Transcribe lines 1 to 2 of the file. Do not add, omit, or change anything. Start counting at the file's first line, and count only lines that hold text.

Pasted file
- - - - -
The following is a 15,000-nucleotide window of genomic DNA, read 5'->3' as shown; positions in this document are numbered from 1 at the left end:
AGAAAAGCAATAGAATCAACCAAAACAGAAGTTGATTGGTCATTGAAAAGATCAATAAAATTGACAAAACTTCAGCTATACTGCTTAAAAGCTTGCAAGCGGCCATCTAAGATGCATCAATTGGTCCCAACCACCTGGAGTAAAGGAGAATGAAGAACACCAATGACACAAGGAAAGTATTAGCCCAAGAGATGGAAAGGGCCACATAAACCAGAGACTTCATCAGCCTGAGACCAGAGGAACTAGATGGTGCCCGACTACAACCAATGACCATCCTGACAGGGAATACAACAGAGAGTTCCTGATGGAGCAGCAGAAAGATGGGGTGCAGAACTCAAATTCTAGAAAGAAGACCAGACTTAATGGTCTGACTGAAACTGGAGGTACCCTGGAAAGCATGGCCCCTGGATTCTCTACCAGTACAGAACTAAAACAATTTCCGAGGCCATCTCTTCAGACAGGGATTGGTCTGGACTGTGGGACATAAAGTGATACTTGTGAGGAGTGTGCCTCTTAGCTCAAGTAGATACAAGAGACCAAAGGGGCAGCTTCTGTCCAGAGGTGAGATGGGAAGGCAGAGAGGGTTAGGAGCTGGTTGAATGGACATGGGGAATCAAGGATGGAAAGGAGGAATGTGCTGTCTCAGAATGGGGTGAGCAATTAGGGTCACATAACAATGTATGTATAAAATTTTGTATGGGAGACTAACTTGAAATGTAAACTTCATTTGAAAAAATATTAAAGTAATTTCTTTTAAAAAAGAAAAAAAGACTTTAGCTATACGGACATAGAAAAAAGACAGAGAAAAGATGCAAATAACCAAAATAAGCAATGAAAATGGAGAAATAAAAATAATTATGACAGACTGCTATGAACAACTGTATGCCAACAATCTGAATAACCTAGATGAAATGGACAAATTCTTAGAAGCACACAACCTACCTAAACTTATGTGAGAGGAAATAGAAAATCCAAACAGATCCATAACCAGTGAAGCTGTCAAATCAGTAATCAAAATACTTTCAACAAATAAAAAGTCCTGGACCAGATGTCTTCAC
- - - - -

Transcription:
The following is a 15,000-nucleotide window of genomic DNA, read 5'->3' as shown; positions in this document are numbered from 1 at the left end:
AGAAAAGCAATAGAATCAACCAAAACAGAAGTTGATTGGTCATTGAAAAGATCAATAAAATTGACAAAACTTCAGCTATACTGCTTAAAAGCTTGCAAGCGGCCATCTAAGATGCATCAATTGGTCCCAACCACCTGGAGTAAAGGAGAATGAAGAACACCAATGACACAAGGAAAGTATTAGCCCAAGAGATGGAAAGGGCCACATAAACCAGAGACTTCATCAGCCTGAGACCAGAGGAACTAGATGGTGCCCGACTACAACCAATGACCATCCTGACAGGGAATACAACAGAGAGTTCCTGATGGAGCAGCAGAAAGATGGGGTGCAGAACTCAAATTCTAGAAAGAAGACCAGACTTAATGGTCTGACTGAAACTGGAGGTACCCTGGAAAGCATGGCCCCTGGATTCTCTACCAGTACAGAACTAAAACAATTTCCGAGGCCATCTCTTCAGACAGGGATTGGTCTGGACTGTGGGACATAAAGTGATACTTGTGAGGAGTGTGCCTCTTAGCTCAAGTAGATACAAGAGACCAAAGGGGCAGCTTCTGTCCAGAGGTGAGATGGGAAGGCAGAGAGGGTTAGGAGCTGGTTGAATGGACATGGGGAATCAAGGATGGAAAGGAGGAATGTGCTGTCTCAGAATGGGGTGAGCAATTAGGGTCACATAACAATGTATGTATAAAATTTTGTATGGGAGACTAACTTGAAATGTAAACTTCATTTGAAAAAATATTAAAGTAATTTCTTTTAAAAAAGAAAAAAAGACTTTAGCTATACGGACATAGAAAAAAGACAGAGAAAAGATGCAAATAACCAAAATAAGCAATGAAAATGGAGAAATAAAAATAATTATGACAGACTGCTATGAACAACTGTATGCCAACAATCTGAATAACCTAGATGAAATGGACAAATTCTTAGAAGCACACAACCTACCTAAACTTATGTGAGAGGAAATAGAAAATCCAAACAGATCCATAACCAGTGAAGCTGTCAAATCAGTAATCAAAATACTTTCAACAAATAAAAAGTCCTGGACCAGATGTCTTCAC